By Becky Oskin, March 20, 2014. Source: Live Science
During Earth’s last ice age, iron dust dumped into the ocean fertilized the garden of the sea, feeding a plankton bloom that soaked up carbon dioxide from the air, a new study confirms.
But the results deal a blow to some geoengineering schemes that claim that people may be able use iron fertilization to slow global warming. The planet’s natural experiment shows it would take at least a thousand years to lower carbon dioxide levels by 40 parts per million — the amount of the drop during the ice age.
Meanwhile, carbon dioxide is now increasing by 2 parts per million yearly, so in about 20 years human emissions could add another 40 parts per million of carbon dioxide to the atmosphere. Levels currently hover around 400 parts per million.
“Even if we could reproduce what works in the natural world, it’s not going to solve the carbon dioxide problem,” said Alfredo Martínez-García, a climate scientist at ETH Zurich in Switzerland and author of the study, published today (March 20) in the journal Science. Continue reading
By John Vidal, February 25, 2014. Source: The Guardian
Large-scale human engineering of the Earth’s climate to prevent catastrophic global warming would not only be ineffective but would have severe unintended side effects and could not be safely stopped, a comparison of five proposed methods has concluded.
Science academies around the world as well as some climate activists have called for more research into geoengineering techniques, such as reflecting sunlight from space, adding vast quantities of lime or iron filings to the oceans, pumping deep cold nutrient-rich waters to the surface of oceans and irrigating vast areas of the north African and Australian deserts to grow millions of trees. Each method has been shown to potentially reduce temperature on a planetary scale.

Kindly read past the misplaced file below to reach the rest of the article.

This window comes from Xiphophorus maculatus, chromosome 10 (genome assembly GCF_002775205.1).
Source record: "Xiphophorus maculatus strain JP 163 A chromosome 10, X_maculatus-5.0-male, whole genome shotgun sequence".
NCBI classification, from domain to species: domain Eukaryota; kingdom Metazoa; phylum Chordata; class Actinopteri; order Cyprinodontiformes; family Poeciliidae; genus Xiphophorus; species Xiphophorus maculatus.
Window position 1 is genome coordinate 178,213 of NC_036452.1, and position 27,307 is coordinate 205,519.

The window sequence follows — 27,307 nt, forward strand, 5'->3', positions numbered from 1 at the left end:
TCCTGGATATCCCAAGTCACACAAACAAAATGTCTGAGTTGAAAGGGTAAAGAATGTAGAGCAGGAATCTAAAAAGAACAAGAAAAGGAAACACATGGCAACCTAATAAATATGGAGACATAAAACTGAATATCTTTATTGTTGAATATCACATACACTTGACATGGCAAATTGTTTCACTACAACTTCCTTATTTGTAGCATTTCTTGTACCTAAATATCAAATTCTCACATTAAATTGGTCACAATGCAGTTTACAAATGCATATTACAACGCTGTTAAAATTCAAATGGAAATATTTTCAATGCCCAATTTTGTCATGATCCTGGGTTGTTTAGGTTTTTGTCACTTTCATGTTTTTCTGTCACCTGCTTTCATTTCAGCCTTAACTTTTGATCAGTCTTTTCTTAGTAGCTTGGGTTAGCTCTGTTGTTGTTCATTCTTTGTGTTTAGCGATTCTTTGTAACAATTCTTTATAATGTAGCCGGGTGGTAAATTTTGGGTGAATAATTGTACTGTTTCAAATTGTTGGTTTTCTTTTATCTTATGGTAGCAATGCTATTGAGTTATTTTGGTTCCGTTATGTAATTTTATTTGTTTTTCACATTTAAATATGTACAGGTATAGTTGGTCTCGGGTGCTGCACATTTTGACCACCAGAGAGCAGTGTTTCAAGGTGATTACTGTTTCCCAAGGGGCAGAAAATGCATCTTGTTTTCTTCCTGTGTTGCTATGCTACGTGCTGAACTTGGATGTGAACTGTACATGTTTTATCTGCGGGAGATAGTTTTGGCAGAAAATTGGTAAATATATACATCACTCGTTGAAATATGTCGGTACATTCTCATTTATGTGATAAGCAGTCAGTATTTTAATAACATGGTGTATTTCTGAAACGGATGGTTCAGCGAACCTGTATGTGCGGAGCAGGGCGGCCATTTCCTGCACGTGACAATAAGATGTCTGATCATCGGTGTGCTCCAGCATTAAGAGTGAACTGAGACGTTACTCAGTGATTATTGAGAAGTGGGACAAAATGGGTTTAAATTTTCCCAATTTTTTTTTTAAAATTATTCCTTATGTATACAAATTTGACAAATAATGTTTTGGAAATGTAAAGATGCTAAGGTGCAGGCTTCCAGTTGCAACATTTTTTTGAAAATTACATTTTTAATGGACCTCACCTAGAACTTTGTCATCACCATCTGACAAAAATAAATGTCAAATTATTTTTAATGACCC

But researchers at the Helmholtz Centre for Ocean Research Kiel, Germany, modelled these five potential methods and concluded that geoengineering could add chaos to complex and not fully understood weather systems. Even when applied on a massive scale, the most that could be expected, they say, is a temperature drop of about 8%. Continue reading
By Rachel Smolker, February 12, 2014. Source: TruthOut
Climate geoengineering advocates have long argued over how to actually define the term “geoengineering.” The precise details of that definition are important for various reasons, not the least of which is that it will determine what likely is to be subjected to the scrutiny and potentially complex and difficult legal governance processes that such a global scale climate-tweak effort would necessarily involve.
Already, as of 2010, the Convention on Biological Diversity, a treaty that 193 UN member countries (all other than the Holy See, Andorra and the United States) have ratified, adopted a de-facto moratorium on climate geoengineering in 2010. That was based in part on previous deliberations and decisions on one particular form of geoengineering, ocean iron fertilization, which also is regulated under the London Convention. Those decisions were negotiated and agreed in painstaking process, with each word and its implications carefully weighed in the balance.1 Obviously, there is much need to specify exactly what is geoengineering and, thus, subject to the moratorium or any other legal ruling.
For most people, it seems intuitively clear that, for example, spewing sulphate aerosols into the atmosphere – a technology in the category of “solar radiation management” (SRM) clearly would be considered “geoengineering.” We would not consider doing that for any other reason or intent – there are known anticipated serious risks and dangers, etc. Continue reading